Tebo's traces its origins to Gene & Joe's Broiler, which started in 1954, when it took over a little restaurant called the Cheese Wedge

Community members were saddened to hear that Southeast McLoughlin Boulevard landmark Tebo's Restaurant is planning to close in May.

PHOTO BY: RAYMOND RENDLEMAN - Enjoying their meal at Tebo's Restaurant in Gladstone are Jeremy Cash Grohs (from left), Howard Grohs and Meric Weir."This place is an icon for the neighborhood and for the entire metro area," said longtime customer Howard Grohs.

Tebo's is selling the property at 19120 S.E. McLoughlin Blvd. to Carz Planet, a local car dealership. The city of Gladstone Planning Commission has approved a plan to repurpose the restaurant as a showroom for Mercedes-Benzes, Audis and BMWs.

PHOTO BY: RAYMOND RENDLEMAN - Claire Roesler serves up some of the famous strawberry shortcake at Tebo's Restaurant.Craig Klein was 19 when he started working at Tebo's. Klein, 62, and co-owner John Karlik, 55, (who began as a Tebo's employee in 1977) purchased the property and business in 2004 from Ted Anderson and Bob Horn.

Tebo's traces its origins to Gene & Joe's Broiler, which started in 1954, when it took over a little restaurant called the Cheese Wedge.

"The Cheese Wedge was a little house that sat right on 99E, barely enough room to to pull the car off the so-called superhighway," Klein said.

In 1957, the Gene half of Gene & Joe's went to Scottsville, Arizona, and opened Gene's Broiler, leaving Joe and Ruth Clinton running the business, which was sold to Ted Anderson and Bob Horn.

By 1972, Anderson and Horn bought up about a half-dozen more properties around the house and rebuilt a larger restaurant at the site.

"Everyone knows Ted and Bob at Gene & Joe's, so why don't you call it Tebo's," Joyce Peebler, a longtime customer of Gene & Joe's, reportedly told the owners before the renaming of the restaurant in 1972.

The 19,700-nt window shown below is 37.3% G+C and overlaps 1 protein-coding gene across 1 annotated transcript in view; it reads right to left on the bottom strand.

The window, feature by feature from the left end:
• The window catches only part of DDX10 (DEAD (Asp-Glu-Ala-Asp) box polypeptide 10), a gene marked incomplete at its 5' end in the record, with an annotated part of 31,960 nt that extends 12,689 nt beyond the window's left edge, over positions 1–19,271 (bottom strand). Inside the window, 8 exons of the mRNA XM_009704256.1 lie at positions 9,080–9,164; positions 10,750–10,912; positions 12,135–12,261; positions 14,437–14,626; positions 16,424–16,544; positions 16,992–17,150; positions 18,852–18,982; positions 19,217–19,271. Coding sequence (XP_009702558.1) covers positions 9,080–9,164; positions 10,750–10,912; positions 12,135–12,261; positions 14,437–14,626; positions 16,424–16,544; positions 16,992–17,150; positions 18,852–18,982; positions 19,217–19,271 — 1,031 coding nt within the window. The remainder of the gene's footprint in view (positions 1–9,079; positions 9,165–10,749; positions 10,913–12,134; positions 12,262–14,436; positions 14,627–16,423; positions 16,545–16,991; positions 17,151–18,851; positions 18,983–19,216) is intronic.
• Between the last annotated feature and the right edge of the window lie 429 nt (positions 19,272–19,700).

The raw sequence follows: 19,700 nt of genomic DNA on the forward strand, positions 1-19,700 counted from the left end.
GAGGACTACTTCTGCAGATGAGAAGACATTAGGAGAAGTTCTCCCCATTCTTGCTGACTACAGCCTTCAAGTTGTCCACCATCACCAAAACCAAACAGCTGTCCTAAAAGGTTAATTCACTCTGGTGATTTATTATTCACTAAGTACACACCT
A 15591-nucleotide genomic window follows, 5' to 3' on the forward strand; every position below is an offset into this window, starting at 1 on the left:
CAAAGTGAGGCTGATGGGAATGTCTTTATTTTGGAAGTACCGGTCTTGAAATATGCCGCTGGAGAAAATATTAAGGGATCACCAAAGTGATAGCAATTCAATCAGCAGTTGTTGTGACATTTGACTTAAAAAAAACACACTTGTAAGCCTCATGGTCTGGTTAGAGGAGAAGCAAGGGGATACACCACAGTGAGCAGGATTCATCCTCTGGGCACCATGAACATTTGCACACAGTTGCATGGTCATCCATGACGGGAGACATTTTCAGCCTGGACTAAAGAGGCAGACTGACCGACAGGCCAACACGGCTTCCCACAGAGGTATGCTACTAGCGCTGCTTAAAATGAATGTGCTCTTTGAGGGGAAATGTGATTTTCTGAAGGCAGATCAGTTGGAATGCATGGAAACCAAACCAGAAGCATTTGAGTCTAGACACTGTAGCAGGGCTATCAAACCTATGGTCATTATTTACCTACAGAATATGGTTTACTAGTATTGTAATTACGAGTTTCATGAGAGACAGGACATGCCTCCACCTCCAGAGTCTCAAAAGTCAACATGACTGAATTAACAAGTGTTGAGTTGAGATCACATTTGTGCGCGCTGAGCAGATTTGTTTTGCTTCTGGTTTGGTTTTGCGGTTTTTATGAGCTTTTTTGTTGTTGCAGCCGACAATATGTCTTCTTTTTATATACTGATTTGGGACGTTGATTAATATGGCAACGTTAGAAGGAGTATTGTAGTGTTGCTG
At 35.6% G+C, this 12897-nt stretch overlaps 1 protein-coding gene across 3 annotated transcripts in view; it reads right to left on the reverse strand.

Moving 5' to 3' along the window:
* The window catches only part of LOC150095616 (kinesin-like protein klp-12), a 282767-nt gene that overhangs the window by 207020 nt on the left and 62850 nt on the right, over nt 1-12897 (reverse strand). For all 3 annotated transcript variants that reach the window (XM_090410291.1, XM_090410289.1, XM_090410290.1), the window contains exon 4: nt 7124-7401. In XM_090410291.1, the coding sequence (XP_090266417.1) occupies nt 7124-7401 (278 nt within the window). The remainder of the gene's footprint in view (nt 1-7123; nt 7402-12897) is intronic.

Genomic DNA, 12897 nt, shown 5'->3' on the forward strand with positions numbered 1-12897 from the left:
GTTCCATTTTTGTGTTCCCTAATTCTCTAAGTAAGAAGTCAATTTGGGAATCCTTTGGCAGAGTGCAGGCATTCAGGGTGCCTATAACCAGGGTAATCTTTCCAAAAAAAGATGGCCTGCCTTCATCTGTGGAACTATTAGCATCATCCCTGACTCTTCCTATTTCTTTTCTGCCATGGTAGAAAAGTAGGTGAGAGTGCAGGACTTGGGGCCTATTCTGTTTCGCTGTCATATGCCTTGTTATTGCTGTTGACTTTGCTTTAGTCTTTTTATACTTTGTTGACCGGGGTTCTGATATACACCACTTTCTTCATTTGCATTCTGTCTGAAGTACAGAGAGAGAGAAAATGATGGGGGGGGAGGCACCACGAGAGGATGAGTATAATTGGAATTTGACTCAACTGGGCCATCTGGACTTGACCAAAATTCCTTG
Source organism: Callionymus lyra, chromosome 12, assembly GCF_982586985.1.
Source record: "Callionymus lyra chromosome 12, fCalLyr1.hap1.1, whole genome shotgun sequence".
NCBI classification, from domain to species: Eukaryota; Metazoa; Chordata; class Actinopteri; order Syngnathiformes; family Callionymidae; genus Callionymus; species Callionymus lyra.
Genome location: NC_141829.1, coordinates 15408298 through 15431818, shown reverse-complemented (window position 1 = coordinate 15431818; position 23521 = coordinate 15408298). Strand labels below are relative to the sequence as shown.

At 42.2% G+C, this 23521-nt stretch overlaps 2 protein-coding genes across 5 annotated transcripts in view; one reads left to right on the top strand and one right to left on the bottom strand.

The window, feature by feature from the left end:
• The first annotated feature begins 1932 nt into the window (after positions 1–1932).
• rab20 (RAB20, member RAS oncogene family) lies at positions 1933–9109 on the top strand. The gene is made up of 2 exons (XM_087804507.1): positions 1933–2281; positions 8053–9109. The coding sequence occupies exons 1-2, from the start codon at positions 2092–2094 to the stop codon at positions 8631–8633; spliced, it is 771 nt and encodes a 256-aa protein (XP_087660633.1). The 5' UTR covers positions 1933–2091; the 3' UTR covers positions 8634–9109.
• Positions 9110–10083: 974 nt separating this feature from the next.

Tebo's success reached its height with outlets opening in King City between July 1974 and December '82, and in Gresham between August 1977 and April '80.

Since Klein and Karlik purchased the business, loyal customers kept them busy. They were able to remodel, but rising costs continued to dip into profits.

PHOTO BY: RAYMOND RENDLEMAN - Tebo's co-owner Craig Klein talks with customers as he works the grill."Business has been really tough, and we've been losing money the last couple of years," Klein said. "We took a big cut in pay when we bought this place, and it just kept going down and down and down. With the minimum wage going up a buck and half per hour, I'm glad we're getting out because I don't know how we'd survive that."

PHOTO BY: RAYMOND RENDLEMAN - Tebo's Restaurant customers pause in front of the large wooden bulletin board that serves as a menu in front of the pie displays.Klein said that he couldn't raise prices on his regular clientele who are largely on a fixed income.

"People have asked me what draws the older crowd to our place and my answer has always been that these people have been our customers for 30 years," Klein said. "I feel that I'm walking away from family, but it's a sign of the times. It's bittersweet to be selling right now."

May 3 will be the last day to enjoy Tebo's menu of classic grilled sandwiches, typically finished off with one of their signature pies or California strawberry shortcakes, available March through Labor Day weekend. Their pies and shortcakes are topped with "the real thing," heavy cream whipped with powdered sugar and a little vanilla.

"After we close the restaurant, we're going to be maintaining the restaurant for another month to sell off memorabilia," Klein said. "We are going to make up a cookbook for all of our recipes, everything from chili to cakes, and sell it for a nominal fee."

About 60 tables with the Tebo's logo are going for $200 each, and most of them already have been ordered.

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